Pediatr Blood Cancer. 2015 Jul;62(7):1237-44
Authors: Anghelescu DL et al
Patient controlled anesthesia (PCA) is increasingly used to manage pain in pediatric cancer patients and is important in the treatment of escalating pain at the end of life. The description of the use of opioid PCA in this population has been limited.
This retrospective chart review of the last 2 weeks of life addressed the following objectives: (1) to describe the patient population treated with opioid PCA; (2) to describe the morphine-equivalent doses (MED) (mg/kg/day); and (3) to describe the pain scores (PS).
Twenty-eight percent of inpatients used opioid PCA for pain control during the last 2 weeks of life. The mean MED (mg/kg/day) (SD) at 2 weeks prior and the day of death were 10.7 (17.9) and 19 (25.8). The mean MED increased over the last 2 weeks of life for all patients and across age groups and cancer diagnoses (all P < 0.05). The mean MED was significantly higher in the younger age group (age <13 vs. age ≥13) on the day of death (P < 0.04). There was a significant change in mean PS over the last 2 weeks of life (P < 0.001), with the highest PS on the day before death. The most frequently used concurrent medications were benzodiazepines (91%).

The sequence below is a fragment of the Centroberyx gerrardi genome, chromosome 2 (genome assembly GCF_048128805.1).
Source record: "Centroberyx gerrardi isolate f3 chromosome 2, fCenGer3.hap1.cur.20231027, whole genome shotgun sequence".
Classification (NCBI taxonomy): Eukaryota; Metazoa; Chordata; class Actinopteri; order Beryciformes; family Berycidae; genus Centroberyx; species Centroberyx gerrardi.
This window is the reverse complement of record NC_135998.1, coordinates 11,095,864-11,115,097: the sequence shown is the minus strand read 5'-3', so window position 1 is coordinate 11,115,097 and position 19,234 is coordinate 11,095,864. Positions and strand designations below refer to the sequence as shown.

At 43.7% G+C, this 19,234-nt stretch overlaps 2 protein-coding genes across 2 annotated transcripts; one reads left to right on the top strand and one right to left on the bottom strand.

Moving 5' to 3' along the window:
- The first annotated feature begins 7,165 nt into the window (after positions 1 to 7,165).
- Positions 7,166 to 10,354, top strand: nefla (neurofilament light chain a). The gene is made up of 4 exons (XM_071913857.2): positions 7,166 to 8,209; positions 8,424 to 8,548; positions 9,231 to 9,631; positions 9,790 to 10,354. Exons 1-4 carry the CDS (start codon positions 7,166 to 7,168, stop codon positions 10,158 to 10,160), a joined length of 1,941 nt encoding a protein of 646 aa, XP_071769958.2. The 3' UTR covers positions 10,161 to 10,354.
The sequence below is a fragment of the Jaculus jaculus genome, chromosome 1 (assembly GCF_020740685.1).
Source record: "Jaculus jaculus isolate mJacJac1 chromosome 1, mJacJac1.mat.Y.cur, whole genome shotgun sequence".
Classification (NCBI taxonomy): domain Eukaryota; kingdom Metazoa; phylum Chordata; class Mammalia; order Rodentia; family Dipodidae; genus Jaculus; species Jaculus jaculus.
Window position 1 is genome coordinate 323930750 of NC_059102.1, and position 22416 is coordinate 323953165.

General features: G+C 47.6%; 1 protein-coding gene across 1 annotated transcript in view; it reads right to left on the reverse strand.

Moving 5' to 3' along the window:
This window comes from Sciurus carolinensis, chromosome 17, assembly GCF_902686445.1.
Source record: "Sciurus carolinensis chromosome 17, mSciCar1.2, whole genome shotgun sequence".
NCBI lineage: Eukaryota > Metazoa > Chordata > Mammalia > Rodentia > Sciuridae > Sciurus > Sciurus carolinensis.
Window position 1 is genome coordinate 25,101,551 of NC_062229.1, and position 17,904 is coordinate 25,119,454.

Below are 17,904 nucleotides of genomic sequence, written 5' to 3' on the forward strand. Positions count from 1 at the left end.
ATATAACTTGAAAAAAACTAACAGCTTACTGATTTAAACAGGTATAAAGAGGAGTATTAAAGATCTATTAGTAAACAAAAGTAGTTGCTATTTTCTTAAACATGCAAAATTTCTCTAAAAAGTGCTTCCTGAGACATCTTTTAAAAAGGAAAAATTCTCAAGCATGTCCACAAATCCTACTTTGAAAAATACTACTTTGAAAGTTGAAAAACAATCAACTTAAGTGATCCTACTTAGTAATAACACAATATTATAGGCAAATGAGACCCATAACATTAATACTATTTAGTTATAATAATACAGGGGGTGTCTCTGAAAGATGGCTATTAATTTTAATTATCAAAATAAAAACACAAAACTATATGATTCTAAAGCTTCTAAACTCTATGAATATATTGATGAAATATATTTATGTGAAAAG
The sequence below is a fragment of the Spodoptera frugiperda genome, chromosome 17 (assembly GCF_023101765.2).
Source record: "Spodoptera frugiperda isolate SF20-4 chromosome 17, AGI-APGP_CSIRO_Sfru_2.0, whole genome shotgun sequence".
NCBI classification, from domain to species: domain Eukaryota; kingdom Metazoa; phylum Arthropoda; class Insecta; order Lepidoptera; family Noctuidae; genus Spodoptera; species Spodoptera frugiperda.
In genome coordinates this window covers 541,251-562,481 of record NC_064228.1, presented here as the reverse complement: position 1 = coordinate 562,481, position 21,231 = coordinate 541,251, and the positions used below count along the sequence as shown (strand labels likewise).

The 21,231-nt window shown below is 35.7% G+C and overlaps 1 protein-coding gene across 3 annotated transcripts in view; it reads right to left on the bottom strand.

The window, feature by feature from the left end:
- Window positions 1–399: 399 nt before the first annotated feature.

Children and young adults with cancer experience high opioid requirements and significant dose increases during the last 2 weeks of life. Additionally, PS increase toward the end of life. Opioid rotation and addition of adjuvant medications merit consideration in the context of escalating opioid requirements.
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